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A good rule of thumb is the battery bank capacity can be 5-10 times the maximum charger output, depending on how fast you want the bank to be charged. So a 25A charger would be good for a battery bank from 110 to 250 AmpHour.


Allan.
Agreed! It's not necessarily that you couldn't use it on a larger bank, but my concern would be that the charger would likely get hot and derate if it had to spend more than 8 hours in bulk charging... Of course, if you're just topping up a moderately depleted bank, that's not so much of a concern.

That being said, these are "infinitely parallel-able" so you could technically connect multiples to a large bank to achieve your target charge rate; the cost starts adding up quickly though - at that point it's usually more cost-effective to go to a dedicated high-current charger, but then you also lose the portability factor, so... eh. Sort of have to weigh the pros and cons there based on your particular use-case.
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Old 23-04-2020, 23:53   #12
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Re: New battery charger needed

Thanks for your feedback, gents.
And sorry for the late reply, it's been a crazy month for our family so I had to give up my boating hobby for a while.

And it seems like we have a winner!

Quote:
Originally Posted by ayates View Post
How about either of these from Victron
Quote:
Originally Posted by Riddle View Post
Victron are one of the best.
Quote:
Originally Posted by Justin Cook View Post
I'll second (or third) the Victron recommendation, but mention that perhaps the IP67 version would be a little better than the IP65 for your application.
I was thinking about Noco at first (something like Noco Gen-2D or even Gen-4), but in the end it seems to me that Victron is a more interesting option. So I'm waiting for Blue Smart IP67 to arrive. I really like that it has a battery control since I've been thinking about this option lately - to know how much we are using, and how much is left. My father's batteries are pretty old, so this should be extremely handy.
So thanks again for recommendations!
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Old 24-04-2020, 08:58   #13
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Re: New battery charger needed

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Originally Posted by j_morrison View Post
Thanks for your feedback, gents.
And sorry for the late reply, it's been a crazy month for our family so I had to give up my boating hobby for a while.

And it seems like we have a winner!







I was thinking about Noco at first (something like Noco Gen-2D or even Gen-4), but in the end it seems to me that Victron is a more interesting option. So I'm waiting for Blue Smart IP67 to arrive. I really like that it has a battery control since I've been thinking about this option lately - to know how much we are using, and how much is left. My father's batteries are pretty old, so this should be extremely handy.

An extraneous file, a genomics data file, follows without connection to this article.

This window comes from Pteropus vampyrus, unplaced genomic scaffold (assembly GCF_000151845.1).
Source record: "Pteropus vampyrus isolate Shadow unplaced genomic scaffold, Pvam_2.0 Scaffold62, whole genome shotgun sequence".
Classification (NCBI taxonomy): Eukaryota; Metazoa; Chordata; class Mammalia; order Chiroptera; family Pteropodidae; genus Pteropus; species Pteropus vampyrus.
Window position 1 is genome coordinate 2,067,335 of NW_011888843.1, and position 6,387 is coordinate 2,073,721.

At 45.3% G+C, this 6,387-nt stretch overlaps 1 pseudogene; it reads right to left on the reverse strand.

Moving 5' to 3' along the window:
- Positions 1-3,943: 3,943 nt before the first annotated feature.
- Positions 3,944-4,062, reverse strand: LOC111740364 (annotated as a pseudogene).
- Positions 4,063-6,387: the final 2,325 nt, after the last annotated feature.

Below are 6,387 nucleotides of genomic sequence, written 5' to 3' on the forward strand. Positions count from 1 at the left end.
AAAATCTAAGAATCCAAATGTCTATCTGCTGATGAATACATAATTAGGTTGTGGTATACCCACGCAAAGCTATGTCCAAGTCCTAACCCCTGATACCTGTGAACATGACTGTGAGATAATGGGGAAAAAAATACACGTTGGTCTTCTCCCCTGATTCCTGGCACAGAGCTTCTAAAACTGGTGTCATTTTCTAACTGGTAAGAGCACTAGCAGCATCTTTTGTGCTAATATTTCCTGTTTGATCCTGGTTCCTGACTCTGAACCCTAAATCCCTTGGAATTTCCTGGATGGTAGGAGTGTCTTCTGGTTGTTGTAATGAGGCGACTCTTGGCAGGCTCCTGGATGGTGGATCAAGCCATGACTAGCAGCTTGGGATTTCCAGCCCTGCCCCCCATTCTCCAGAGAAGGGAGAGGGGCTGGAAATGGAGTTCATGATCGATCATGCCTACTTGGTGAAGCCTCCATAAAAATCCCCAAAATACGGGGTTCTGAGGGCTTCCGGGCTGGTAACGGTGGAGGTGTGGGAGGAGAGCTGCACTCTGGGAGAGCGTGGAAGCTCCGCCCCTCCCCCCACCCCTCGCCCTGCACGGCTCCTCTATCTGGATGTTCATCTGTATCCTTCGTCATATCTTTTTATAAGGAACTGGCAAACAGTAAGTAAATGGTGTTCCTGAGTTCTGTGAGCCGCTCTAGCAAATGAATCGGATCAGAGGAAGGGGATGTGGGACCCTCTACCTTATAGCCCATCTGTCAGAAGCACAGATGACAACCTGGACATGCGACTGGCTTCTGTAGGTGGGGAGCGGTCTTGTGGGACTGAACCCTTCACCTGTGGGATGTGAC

So thanks again for recommendations!
I hate to disillusion you, but better earlier than later I suppose: No chargers have a real battery monitor built-in... yes, when the Victron is plugged in to shore power it will tell you (through the VictronConnect app) what your battery voltage is and how much current the charger is supplying to the batteries, but it won't tell you how much current your various loads might be using or how much of your capacity is left - that would be an SOC calculation, and only a shunt-based battery monitor can do that, because all current into and out of the batteries needs to be measured, and the only way of reliably measuring that is with an inline shunt. A charger can only see what *it* is doing, not the capacity of the batteries or how much current is being consumed by any loads.

Victron still takes the prize in terms of accurate battery monitors - the BMV-712 is the most popular, though if you don't need a dedicated display, the SmartShunt is a viable option (though be advised that, after the first shipment to the US was sold out very quickly, the SmartShunt won't be readily available again until likely sometime in June).
Balmar's SG200 is also a reasonably accurate monitor, and has some cool features... but I've been running one against a BMV-712 on my test bench for a little over 6 months now, and although the Balmar is easier to set up initially, it also costs more and is significantly less precise than a properly programmed BMV-712, so... eh... Victron still wins on that one, as far as I can tell. Balmar's customizable color display is pretty cool, but at the end of the day I'm not sure that's worth the added expense and lower accuracy.

Regardless, the Victron charger will do well for you, I just thought you should be prepared for the disappointment if you expected it to give you SOC readings.

Cheers!